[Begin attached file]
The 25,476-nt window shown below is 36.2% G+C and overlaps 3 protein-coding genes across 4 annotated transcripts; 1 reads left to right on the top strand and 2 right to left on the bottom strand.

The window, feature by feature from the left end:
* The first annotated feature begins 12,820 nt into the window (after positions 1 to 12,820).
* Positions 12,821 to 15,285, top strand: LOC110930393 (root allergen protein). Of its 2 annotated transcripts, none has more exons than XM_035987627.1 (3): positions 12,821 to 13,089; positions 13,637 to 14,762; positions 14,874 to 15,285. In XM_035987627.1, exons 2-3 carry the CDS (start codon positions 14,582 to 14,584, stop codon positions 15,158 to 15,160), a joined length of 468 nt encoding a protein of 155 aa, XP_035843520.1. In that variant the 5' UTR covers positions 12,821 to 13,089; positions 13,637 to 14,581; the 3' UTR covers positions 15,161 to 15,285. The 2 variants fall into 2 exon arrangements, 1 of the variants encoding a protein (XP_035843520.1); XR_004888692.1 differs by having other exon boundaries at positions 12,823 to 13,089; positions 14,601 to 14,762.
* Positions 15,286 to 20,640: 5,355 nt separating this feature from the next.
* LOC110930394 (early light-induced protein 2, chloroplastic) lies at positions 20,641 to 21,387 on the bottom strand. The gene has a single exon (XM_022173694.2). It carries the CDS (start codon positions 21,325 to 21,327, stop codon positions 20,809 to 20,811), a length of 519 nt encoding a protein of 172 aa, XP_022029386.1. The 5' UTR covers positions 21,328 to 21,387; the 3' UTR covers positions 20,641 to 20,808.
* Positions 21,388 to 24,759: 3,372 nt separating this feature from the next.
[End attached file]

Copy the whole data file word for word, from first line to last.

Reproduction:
The 25,476-nt window shown below is 36.2% G+C and overlaps 3 protein-coding genes across 4 annotated transcripts; 1 reads left to right on the top strand and 2 right to left on the bottom strand.

The window, feature by feature from the left end:
* The first annotated feature begins 12,820 nt into the window (after positions 1 to 12,820).
* Positions 12,821 to 15,285, top strand: LOC110930393 (root allergen protein). Of its 2 annotated transcripts, none has more exons than XM_035987627.1 (3): positions 12,821 to 13,089; positions 13,637 to 14,762; positions 14,874 to 15,285. In XM_035987627.1, exons 2-3 carry the CDS (start codon positions 14,582 to 14,584, stop codon positions 15,158 to 15,160), a joined length of 468 nt encoding a protein of 155 aa, XP_035843520.1. In that variant the 5' UTR covers positions 12,821 to 13,089; positions 13,637 to 14,581; the 3' UTR covers positions 15,161 to 15,285. The 2 variants fall into 2 exon arrangements, 1 of the variants encoding a protein (XP_035843520.1); XR_004888692.1 differs by having other exon boundaries at positions 12,823 to 13,089; positions 14,601 to 14,762.
* Positions 15,286 to 20,640: 5,355 nt separating this feature from the next.
* LOC110930394 (early light-induced protein 2, chloroplastic) lies at positions 20,641 to 21,387 on the bottom strand. The gene has a single exon (XM_022173694.2). It carries the CDS (start codon positions 21,325 to 21,327, stop codon positions 20,809 to 20,811), a length of 519 nt encoding a protein of 172 aa, XP_022029386.1. The 5' UTR covers positions 21,328 to 21,387; the 3' UTR covers positions 20,641 to 20,808.
* Positions 21,388 to 24,759: 3,372 nt separating this feature from the next.